Contentious resolution seeking to redefine consent in sexual assault cases is postponed
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The ABA House of Delegates has postponed indefinitely a resolution that would call on legislatures and courts to redefine the consent standard in sexual assault cases, after contentious debate Monday at the ABA Annual Meeting in San Francisco.
Resolution 114 was sponsored by the Commission on Domestic and Sexual Violence and Civil Rights and Social Justice Section and asked legislatures and courts “to define consent in sexual assault cases as the consent of a person who is competent to give consent to engage in a specific act of sexual penetration, oral sex, or sexual contact, to provide that consent is expressed by words or action in the context of all the circumstances, provided that nothing herein changes the Constitutionally-guaranteed presumption of innocence, or the burden of proof, which at all times remains on the prosecution to prove every element of an offense, including without limitation lack of consent, beyond a reasonable doubt.”
The resolution built on an earlier Resolution 115, which was adopted at the ABA Midyear Meeting in January to oppose placing upon victims of sexual assault the legal burden of demonstrating resistance to the assault.
The Criminal Justice Section was originally a sponsor of the resolution, but withdrew its co-sponsorship and filed the motion to postpone the resolution indefinitely.
Mark Schickman, chair of the Commission on Domestic and Sexual Violence, spoke in support of the resolution. He said his commission first proposed the resolution at the Midyear Meeting in Las Vegas in January, but agreed to spend more time working on its language with the Criminal Justice Section. The two groups worked together on the resolution and the accompanying report over the past few months.
However, Schickman said, in recent weeks, criminal defense lawyers criticized the resolution, saying it attempted to eliminate defendants’ presumption of innocence in sexual assault cases and move the burden of proof to the defense.
The resolution was amended to address these concerns the day before the House of Delegates meeting, Schickman said.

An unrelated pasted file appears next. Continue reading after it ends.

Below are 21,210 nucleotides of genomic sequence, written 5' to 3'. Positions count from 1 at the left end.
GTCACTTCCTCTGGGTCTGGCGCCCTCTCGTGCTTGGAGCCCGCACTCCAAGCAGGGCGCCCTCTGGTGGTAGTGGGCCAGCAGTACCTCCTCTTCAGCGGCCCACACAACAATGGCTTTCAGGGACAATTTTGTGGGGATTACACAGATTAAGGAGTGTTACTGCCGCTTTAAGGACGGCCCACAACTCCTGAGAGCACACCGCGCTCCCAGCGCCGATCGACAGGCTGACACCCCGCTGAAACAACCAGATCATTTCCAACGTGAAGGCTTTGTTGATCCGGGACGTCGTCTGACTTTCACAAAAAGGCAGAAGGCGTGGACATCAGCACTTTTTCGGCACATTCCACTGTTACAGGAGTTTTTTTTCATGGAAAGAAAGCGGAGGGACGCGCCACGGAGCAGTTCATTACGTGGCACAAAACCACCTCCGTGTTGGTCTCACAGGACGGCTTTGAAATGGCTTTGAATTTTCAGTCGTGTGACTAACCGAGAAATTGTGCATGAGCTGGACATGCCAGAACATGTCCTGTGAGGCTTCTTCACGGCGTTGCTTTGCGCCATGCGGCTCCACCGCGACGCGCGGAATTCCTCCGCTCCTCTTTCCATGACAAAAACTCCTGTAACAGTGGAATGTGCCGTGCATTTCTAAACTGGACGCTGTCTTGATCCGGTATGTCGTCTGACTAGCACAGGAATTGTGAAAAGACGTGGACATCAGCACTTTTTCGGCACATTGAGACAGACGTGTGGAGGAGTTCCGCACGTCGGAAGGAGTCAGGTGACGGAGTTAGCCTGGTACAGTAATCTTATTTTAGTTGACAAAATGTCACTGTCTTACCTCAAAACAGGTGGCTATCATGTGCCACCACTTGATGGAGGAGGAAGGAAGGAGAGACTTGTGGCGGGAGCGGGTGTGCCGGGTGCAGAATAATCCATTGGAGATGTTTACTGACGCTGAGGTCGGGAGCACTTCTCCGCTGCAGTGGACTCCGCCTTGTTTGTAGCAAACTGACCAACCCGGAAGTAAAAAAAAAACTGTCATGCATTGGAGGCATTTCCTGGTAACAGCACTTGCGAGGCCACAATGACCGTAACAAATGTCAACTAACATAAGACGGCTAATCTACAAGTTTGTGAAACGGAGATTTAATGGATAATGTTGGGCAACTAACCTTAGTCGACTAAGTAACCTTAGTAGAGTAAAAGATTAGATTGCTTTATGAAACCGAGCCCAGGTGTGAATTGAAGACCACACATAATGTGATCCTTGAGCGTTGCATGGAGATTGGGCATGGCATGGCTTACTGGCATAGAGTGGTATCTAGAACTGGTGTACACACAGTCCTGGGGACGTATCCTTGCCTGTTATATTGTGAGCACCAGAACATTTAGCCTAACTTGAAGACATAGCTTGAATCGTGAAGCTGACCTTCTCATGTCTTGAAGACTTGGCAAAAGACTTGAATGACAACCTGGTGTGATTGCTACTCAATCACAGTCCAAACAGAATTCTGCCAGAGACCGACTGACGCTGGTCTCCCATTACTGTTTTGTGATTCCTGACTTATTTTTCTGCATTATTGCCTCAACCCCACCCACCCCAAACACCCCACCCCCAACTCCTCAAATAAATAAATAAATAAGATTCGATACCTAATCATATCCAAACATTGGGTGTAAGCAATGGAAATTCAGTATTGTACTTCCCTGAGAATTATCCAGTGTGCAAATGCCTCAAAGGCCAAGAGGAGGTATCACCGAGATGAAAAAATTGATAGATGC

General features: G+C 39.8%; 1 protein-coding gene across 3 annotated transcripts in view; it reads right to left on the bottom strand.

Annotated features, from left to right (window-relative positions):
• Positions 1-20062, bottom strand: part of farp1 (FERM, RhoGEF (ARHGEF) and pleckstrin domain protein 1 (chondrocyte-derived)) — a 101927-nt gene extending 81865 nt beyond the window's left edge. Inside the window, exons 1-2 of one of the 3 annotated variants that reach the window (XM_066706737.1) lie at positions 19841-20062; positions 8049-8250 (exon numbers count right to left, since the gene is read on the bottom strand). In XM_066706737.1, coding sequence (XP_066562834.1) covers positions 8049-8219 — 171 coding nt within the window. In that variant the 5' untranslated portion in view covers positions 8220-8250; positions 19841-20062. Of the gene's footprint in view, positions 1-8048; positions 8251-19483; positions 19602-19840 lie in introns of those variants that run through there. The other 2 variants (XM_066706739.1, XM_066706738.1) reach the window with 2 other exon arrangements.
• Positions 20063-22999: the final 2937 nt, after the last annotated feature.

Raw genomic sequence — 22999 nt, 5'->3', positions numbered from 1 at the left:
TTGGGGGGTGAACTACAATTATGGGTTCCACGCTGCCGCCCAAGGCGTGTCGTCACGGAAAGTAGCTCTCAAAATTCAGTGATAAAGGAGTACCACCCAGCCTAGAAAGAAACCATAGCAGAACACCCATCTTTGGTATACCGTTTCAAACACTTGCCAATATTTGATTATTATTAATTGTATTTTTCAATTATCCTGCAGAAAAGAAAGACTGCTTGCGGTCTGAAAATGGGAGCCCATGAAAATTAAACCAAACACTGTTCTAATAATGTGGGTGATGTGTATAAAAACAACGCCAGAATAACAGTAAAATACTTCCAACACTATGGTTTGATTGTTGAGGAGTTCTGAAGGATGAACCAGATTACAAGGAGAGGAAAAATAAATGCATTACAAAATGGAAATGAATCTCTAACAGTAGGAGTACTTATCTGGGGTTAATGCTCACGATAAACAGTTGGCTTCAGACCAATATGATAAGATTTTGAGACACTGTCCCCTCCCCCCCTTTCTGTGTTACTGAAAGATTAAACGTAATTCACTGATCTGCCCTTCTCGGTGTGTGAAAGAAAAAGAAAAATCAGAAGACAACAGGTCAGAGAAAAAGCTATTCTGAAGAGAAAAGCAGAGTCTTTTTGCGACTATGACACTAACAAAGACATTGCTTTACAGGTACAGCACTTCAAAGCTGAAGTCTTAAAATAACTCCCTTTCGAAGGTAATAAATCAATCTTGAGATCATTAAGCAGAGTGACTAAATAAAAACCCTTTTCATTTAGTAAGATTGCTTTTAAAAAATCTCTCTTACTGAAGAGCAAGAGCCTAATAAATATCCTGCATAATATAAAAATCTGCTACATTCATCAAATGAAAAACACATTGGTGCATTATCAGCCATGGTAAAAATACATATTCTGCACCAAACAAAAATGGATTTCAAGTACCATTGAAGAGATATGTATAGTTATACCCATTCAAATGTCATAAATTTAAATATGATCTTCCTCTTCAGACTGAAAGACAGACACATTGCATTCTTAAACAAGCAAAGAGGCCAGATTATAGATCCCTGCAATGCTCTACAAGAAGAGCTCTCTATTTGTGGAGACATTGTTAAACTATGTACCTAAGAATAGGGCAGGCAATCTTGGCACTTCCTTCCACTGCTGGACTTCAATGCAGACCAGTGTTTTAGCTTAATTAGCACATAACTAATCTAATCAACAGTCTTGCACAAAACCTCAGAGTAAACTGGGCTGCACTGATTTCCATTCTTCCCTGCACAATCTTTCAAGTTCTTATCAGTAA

“I am asking of you today that you not focus simply on the human experience that you see today, which doesn’t stop to ask for consent, which doesn’t wait to see if there is consent,” he said. “I ask you to do what is right.”
Neal Sonnett, a past chair of the Criminal Justice Section, told the House of Delegates that his section agreed to work with the Commission on Domestic and Sexual Violence on the resolution. Even though there was some dissent, its council voted to approve and co-sponsor the resolution.
It wasn’t until later that Criminal Justice Section leadership realized they hadn’t paid enough attention to the “far-reaching implications of this resolution,” Sonnett said.
“This is a new paradigm,” he said. “This changes the law entirely with respect to sexual behavior.”
Sonnett added that his section council unanimously voted to pull its support of the resolution before the House of Delegates meeting.
“That unanimous council vote is important because it’s not a bunch of defense lawyers,” he said. “The Criminal Justice Section council is a unified voice because it is balanced. It is a third prosecutors, a third defense lawyers and a third academics and judges.”
Stephen Saltzburg, a delegate from the Criminal Justice Section, attempted to take some of the blame for signing off on the resolution too quickly. He told the House of Delegates that most cases don’t involve expressed consent. Instead, he said, it is determined by looking at all circumstances.
“It would be a lot better to get this done right,” he said. “So I ask this: You should be demanding that we go back. You should be demanding that we get together. You should be demanding that we put a product together that is legally correct and gives us pride.”
Nearly 25 other requests to speak were submitted to House of Delegates Chair William Bay, who stopped debate to call for the vote.
Others who spoke in support of Resolution 114 included past ABA President Laurel Bellows, who told delegates she found herself in opposition to the “dynamic duo” of Sonnett and Saltzburg. However, she said, that was no reason to postpone a conversation about consent.
“Every lawyer in this room understands what consent is,” Bellows said. “May I remind my fellow delegates that we are talking about sex? Not the joy of sex, but the ugly sex. We are speaking about rape in the context of domestic violence and rape in the context of date rape.”
Bellows addressed Saltzburg directly, telling him she was surprised by his insistence to delay consideration of the resolution.
“I can tell you a lot of people will get hurt,” she said. “Consent by inaction means you can do anything to me as long as I don’t say anything to you, no matter how frightened and how threatened I am or my family is.”
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